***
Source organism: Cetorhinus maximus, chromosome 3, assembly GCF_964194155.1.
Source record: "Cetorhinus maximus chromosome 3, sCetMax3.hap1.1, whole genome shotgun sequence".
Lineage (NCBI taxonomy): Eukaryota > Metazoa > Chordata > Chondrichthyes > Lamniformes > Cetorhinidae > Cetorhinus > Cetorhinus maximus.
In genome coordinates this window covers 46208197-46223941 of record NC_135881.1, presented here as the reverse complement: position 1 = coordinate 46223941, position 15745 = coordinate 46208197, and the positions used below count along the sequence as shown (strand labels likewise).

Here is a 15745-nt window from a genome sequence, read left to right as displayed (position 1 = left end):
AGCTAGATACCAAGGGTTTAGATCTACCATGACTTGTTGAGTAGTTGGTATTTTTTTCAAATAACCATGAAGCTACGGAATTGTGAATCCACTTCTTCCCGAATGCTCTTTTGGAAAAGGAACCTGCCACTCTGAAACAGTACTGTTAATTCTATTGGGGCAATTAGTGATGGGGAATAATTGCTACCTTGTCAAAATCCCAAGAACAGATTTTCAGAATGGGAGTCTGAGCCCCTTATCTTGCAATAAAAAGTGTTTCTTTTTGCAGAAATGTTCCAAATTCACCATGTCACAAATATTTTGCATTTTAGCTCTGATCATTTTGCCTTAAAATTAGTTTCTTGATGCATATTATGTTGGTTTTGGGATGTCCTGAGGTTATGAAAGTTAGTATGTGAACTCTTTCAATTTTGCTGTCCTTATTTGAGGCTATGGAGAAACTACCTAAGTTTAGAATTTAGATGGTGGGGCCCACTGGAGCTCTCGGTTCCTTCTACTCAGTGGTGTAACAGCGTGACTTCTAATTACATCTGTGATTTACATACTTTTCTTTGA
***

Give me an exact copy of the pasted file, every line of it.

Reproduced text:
Source organism: Cetorhinus maximus, chromosome 3, assembly GCF_964194155.1.
Source record: "Cetorhinus maximus chromosome 3, sCetMax3.hap1.1, whole genome shotgun sequence".
Lineage (NCBI taxonomy): Eukaryota > Metazoa > Chordata > Chondrichthyes > Lamniformes > Cetorhinidae > Cetorhinus > Cetorhinus maximus.
In genome coordinates this window covers 46208197-46223941 of record NC_135881.1, presented here as the reverse complement: position 1 = coordinate 46223941, position 15745 = coordinate 46208197, and the positions used below count along the sequence as shown (strand labels likewise).

Here is a 15745-nt window from a genome sequence, read left to right as displayed (position 1 = left end):
AGCTAGATACCAAGGGTTTAGATCTACCATGACTTGTTGAGTAGTTGGTATTTTTTTCAAATAACCATGAAGCTACGGAATTGTGAATCCACTTCTTCCCGAATGCTCTTTTGGAAAAGGAACCTGCCACTCTGAAACAGTACTGTTAATTCTATTGGGGCAATTAGTGATGGGGAATAATTGCTACCTTGTCAAAATCCCAAGAACAGATTTTCAGAATGGGAGTCTGAGCCCCTTATCTTGCAATAAAAAGTGTTTCTTTTTGCAGAAATGTTCCAAATTCACCATGTCACAAATATTTTGCATTTTAGCTCTGATCATTTTGCCTTAAAATTAGTTTCTTGATGCATATTATGTTGGTTTTGGGATGTCCTGAGGTTATGAAAGTTAGTATGTGAACTCTTTCAATTTTGCTGTCCTTATTTGAGGCTATGGAGAAACTACCTAAGTTTAGAATTTAGATGGTGGGGCCCACTGGAGCTCTCGGTTCCTTCTACTCAGTGGTGTAACAGCGTGACTTCTAATTACATCTGTGATTTACATACTTTTCTTTGA